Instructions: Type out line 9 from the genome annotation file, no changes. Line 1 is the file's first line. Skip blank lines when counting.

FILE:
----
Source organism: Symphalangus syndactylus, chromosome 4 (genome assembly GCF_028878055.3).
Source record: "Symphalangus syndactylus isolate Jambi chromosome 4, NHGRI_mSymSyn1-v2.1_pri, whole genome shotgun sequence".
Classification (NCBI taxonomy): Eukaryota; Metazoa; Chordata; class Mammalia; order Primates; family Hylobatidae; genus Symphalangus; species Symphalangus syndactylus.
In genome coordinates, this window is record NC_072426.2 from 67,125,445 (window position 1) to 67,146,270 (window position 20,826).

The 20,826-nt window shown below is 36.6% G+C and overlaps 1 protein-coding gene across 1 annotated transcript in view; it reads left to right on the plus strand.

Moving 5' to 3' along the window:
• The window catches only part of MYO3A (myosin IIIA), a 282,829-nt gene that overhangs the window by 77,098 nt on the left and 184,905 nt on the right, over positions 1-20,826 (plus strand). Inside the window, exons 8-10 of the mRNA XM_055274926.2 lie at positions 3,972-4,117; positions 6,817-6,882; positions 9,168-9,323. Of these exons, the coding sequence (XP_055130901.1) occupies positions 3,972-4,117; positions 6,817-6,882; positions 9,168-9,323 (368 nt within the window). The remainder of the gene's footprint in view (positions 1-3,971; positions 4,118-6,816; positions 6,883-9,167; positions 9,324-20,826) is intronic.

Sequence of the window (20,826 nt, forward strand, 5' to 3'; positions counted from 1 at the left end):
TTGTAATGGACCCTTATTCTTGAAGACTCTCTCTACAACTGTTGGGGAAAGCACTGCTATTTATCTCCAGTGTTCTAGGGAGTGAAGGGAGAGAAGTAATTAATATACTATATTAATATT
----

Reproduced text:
TTGTAATGGACCCTTATTCTTGAAGACTCTCTCTACAACTGTTGGGGAAAGCACTGCTATTTATCTCCAGTGTTCTAGGGAGTGAAGGGAGAGAAGTAATTAATATACTATATTAATATT